“Sack us at will? That’s why Halesowen4 ballot is vital,” says victimised UCU rep

As a ballot opens (Friday 18 January) for industrial action over the sacking of "The Halesowen4", the first of the four, David Muritu writes for UnionNews about the campaign and why the UCU strike ballot is so significant.
by - 18th January 2013, 9.01 BST

David MurituI was stunned to be sacked from my job as a lecturer on 20 December, the day before the college broke up for Christmas.

I have since read and re-read the dismissal letter and yet I am still unsure what I am supposed to have done wrong to warrant being dismissed, let alone with immediate effect.

Certainly the Halesowen College management made clear in the letter that it was not on the grounds of misconduct or poor performance.

Rather, the letter states that I failed to “ensure that students fulfill their potential and achieve their expected levels of attainment” despite the results of my students being above the national benchmark (average) and showing that I have added value.

My dismissal was the culmination of a two-month process that began when, on the first day of my paternity leave, I received a letter calling me to an investigation meeting.

Since my dismissal, three more colleagues and members of the Mathematics team have been sacked. The reasons given were, again, student outcomes.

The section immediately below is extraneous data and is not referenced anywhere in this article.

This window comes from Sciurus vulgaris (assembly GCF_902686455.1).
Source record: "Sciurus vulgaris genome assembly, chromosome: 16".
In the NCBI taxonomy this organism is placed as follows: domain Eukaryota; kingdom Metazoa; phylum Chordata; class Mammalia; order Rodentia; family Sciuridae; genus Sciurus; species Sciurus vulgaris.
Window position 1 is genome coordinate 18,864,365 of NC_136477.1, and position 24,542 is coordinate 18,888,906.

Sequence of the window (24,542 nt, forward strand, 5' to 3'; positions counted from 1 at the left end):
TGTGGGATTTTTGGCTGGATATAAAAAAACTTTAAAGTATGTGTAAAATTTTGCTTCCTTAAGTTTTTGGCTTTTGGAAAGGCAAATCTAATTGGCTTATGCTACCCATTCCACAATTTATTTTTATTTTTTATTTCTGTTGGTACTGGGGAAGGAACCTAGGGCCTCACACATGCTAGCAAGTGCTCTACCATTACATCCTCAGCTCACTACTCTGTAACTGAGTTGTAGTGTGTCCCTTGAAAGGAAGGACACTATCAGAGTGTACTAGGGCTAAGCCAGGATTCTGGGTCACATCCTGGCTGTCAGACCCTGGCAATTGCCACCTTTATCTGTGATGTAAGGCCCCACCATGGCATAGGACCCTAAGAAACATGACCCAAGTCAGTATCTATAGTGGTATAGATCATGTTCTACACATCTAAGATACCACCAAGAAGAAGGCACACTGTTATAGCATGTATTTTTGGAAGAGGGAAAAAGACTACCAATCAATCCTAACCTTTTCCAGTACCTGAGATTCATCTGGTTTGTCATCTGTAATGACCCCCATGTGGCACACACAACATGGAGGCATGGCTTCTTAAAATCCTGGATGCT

Over the previous three years my colleagues and I have often taught hours beyond our contractual obligation.

As a result of management’s failure to address long-term staff shortages, and despite the college having a huge financial surplus, A level Mathematics students were left at times to teach themselves.

On occasion GCSE and A level classes were combined in the same room.

This was the environment in which we were expected to improve student’s results.

The online petition currently stands at 12,018 signatures and the response from the wider trades union movement has been fantastic.

What I think is being recognized is that if employers are allowed to flout disciplinary rules and sack staff seemingly at will then there are terrible implications for all of us.

For the fight to continue, the vote for action must be won.